An Interview with Robin Ticciati
Robin Ticciati’s friendliness and openness seems indomitable, yet have none of the routine amicability that other frequently-interviewed musicians adopt. He develops his thoughts patiently while speaking and asks himself lots of questions, too. Bruckner’s relatively seldom played Sixth is part of the unusually broad repertoire that Ticciati is conducting in his inaugural season as principal conductor at the Deutsches Symphonie-Orchester, which stretches from French baroque, via Mozart, Berlioz, Schoenberg and Wagner, to Jörg Widmann and the German premier of Thomas Larcher’s Symphony No. 2. There’s also a striking fondness for rarities such as Duruflé’s Requiem or Messiaen’s “Chronochomie.” In the concerts I’ve seen so far, the orchestra’s sound has gained in warmth and liveliness compared to Ticciati’s perfectionist predecessor, Tugan Sokhiev.
Over two short meetings in Berlin, we talked about chamber music, Carlos Kleiber, Shostakovich, Sibelius, and “Der Rosenkavalier,” which Ticciati will conduct for the first time at Glyndebourne Festival, where he’s also artistic director.
VAN: APART FROM PIANO, YOU ALSO STUDIED VIOLIN. DO YOU EVER GET A CHANCE TO PLAY YOURSELF?
Robin Ticciati: I actually gave up the violin completely and migrated to viola. But I definitely want to play piano more, perhaps I’ll do a project with the academy students at the DSO. With all the mental work, I have a desire to touch the keys, to remember what a subdominant “feels like.” I also keep feeling more and more that chamber music gives you the most direct access to composers such as Brahms or Dvořák.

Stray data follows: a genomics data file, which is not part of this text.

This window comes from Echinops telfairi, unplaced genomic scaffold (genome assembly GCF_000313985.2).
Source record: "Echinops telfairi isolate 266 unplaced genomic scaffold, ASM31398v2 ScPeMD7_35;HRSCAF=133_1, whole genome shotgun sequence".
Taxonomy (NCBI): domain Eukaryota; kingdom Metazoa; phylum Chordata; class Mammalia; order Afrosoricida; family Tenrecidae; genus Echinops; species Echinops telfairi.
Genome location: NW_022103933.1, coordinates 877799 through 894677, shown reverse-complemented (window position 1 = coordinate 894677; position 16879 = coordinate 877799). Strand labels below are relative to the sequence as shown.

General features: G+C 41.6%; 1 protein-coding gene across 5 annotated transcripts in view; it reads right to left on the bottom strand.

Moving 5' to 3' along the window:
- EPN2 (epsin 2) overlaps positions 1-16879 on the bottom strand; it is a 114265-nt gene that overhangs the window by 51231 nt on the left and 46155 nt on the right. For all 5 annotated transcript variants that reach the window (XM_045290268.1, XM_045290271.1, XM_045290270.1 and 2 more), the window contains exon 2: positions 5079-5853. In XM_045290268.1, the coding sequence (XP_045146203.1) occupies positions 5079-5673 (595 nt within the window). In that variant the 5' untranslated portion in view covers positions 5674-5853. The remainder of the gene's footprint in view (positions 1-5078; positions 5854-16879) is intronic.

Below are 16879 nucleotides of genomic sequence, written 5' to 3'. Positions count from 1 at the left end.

YOU WORKED FOR A LONG TIME WITH A RELATIVELY SMALL ORCHESTRA, THE SCOTTISH CHAMBER ORCHESTRA, WHERE YOU WERE PRINCIPAL CONDUCTOR FROM 2009 UNTIL THIS SEASON.
In my final week there we played Dvořák’s Ninth, which I’d spent a lot of time with. Sometimes I missed the sound of a larger string section, but a lot of it worked very nicely because of the chamber setup. With these absolute masterpieces, you often forget to listen for the composer who wrote them. Because we think we know it all so well. Then it’s important not to interpret them like blockbusters.
THE HISTORY OF MUSIC IN THE 19TH AND 20TH CENTURIES WAS SHAPED BY ENORMOUS CONTROVERSIES: BETWEEN BRAHMS AND WAGNER, FRENCH AND GERMAN MUSIC, SCHOENBERG AND STRAVINSKY, EVEN BOULEZ AND HENZE. TODAY, HARDLY A SINGLE CONDUCTOR COMES TO MIND WHO LOVES BRAHMS BUT REJECTS WAGNER, OR VICE VERSA. HASN’T SOMETHING BEEN LOST IN TERMS OF THESE CONFLICTS AND TENSIONS?
You mean that our taste in music has been gentrified?